November 29, 2010
I had a new client ask: “Are we going to have to file a lawsuit for my car accident? I don’t want the stress of having to go to trial.”
Surprisingly (or not, depending on your view), most cases settle. Back in February ’09, I posted a statistic that “about 97 percent of civil cases are settled or dismissed without a trial.”
Mind you, this number doesn’t actually include the number of claims that are settled without a lawsuit actually being filed. A high percentage of car accident claims are settled before a lawsuit is filed. There’s even law firms and attorneys that will not file a lawsuit (trying cases is time consuming and demanding). If they can’t get the case settled pre-suit, they refer their clients to attorneys willing to try cases (like us!). I believe insurance companies facing attorneys that won’t “go the distance” will value those car accident claims much lower. Insurance companies track opposing attorneys, and likely know how much certain firms will settle for.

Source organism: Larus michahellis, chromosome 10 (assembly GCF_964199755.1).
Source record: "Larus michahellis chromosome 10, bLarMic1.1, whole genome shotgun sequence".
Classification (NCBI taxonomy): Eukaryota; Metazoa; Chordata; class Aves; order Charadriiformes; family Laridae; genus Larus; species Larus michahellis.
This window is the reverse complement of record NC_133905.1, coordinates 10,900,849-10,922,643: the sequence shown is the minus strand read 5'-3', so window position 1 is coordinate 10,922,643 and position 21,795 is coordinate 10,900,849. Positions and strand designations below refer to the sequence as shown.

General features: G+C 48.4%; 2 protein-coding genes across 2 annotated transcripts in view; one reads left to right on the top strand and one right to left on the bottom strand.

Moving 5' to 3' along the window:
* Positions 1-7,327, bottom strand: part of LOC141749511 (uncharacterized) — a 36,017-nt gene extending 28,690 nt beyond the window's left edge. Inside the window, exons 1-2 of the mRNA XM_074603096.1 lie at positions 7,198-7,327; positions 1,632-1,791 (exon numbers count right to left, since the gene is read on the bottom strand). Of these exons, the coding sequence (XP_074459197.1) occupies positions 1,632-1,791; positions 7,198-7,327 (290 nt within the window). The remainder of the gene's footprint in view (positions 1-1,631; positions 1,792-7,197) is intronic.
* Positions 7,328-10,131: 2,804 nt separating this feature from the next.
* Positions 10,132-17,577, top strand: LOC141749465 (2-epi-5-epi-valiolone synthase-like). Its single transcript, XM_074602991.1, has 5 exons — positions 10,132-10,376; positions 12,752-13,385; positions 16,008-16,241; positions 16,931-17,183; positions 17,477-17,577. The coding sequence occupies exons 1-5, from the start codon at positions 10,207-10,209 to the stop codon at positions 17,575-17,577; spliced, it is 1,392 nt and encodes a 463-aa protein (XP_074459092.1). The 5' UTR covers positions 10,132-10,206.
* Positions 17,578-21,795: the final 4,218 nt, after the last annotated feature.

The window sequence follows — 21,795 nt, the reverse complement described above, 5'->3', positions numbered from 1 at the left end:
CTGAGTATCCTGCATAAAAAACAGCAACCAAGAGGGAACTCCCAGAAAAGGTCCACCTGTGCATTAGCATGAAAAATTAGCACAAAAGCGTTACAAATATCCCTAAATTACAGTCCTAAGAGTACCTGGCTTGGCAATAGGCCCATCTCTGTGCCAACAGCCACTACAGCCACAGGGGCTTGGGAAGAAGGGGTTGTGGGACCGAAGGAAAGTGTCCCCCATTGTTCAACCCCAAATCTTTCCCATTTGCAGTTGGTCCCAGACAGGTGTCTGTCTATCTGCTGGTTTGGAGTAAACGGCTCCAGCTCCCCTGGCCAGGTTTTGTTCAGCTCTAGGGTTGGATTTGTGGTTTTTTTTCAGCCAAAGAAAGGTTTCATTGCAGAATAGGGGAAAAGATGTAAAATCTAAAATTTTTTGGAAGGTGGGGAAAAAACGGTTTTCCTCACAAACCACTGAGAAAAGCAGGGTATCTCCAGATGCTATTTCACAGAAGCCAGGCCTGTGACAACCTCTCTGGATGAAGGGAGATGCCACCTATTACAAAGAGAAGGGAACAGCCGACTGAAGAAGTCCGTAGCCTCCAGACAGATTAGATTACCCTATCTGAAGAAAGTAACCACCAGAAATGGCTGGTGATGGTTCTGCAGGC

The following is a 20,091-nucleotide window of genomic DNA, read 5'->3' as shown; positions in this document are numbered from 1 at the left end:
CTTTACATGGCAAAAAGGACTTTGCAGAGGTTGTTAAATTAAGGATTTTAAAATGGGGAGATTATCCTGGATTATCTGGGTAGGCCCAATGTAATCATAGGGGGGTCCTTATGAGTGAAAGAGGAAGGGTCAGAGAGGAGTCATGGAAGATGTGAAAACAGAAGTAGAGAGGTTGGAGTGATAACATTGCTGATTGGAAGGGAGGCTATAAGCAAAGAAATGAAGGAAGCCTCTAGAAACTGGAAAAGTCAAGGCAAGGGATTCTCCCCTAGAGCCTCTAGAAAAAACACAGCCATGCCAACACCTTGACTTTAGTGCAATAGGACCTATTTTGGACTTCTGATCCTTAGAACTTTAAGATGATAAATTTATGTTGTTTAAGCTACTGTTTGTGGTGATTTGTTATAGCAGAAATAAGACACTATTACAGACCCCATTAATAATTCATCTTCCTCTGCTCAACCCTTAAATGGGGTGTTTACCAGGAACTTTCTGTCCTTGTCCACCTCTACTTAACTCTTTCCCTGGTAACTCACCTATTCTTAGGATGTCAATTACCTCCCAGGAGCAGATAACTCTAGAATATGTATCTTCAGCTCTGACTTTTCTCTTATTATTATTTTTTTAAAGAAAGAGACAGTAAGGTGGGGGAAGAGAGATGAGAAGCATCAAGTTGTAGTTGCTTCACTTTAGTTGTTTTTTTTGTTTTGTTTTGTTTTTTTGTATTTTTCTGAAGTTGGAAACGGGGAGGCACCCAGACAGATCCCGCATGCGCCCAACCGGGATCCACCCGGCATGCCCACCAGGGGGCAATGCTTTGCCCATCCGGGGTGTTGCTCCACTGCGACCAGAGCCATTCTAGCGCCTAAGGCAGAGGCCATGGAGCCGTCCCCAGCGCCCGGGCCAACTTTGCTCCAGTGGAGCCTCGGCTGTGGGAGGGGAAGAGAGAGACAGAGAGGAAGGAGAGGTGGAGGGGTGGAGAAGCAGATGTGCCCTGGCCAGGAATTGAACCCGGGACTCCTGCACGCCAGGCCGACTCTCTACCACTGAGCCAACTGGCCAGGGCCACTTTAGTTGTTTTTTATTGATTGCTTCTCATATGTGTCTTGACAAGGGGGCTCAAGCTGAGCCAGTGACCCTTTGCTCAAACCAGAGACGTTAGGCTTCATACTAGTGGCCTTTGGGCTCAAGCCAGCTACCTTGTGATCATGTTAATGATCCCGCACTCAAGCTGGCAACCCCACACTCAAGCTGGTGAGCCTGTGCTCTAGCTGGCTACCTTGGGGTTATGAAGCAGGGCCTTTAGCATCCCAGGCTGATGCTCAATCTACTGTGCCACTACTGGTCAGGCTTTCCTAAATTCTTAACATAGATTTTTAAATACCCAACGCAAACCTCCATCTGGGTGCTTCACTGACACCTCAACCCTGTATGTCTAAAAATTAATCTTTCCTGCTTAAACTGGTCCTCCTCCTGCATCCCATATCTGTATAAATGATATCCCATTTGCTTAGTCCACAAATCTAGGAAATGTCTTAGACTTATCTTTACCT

Here’s a typical time-line of a car accident case:
- Car Accident Occurs
- ER Visits, Diagnostics, Followup Treatments, etc.
- Property damage claim settled
- Once medical treatment is completed or max medical improvement is reached: Our demand packet (summary of your case and offer to settle with all documentation) is sent to the insurance company
- At this point, the insurance company will often offer to settle the personal injury claim for less than the case is “worth”
- Settlement negotiations continue with the insurance company. At this point the adjuster will eventually give their “final offer.” Some times this is reasonable, sometimes not.
- If the final settlement offer is unreasonable, and our client wants to keep going (some people want to “get it over with” even if the offer isn’t for the full value), we file a lawsuit.
- A lot of insurance companies will increase their settlement offer at this point – even if the facts of the case haven’t changed.
- We’ll have depositions and exchange discovery (interrogatories, etc.), and line up any doctors or experts needed.
- Settlement negotiations and preparations for trial continue.
- Sometimes we’ll have a mediation at this point to help get the case settled.
- If settlement talks fall through, the case goes to trial.
November 19, 2010
This is almost always a non-issue. After all, with I-35 running through our great state, accidents with motorists from out-of-state are bound to happen.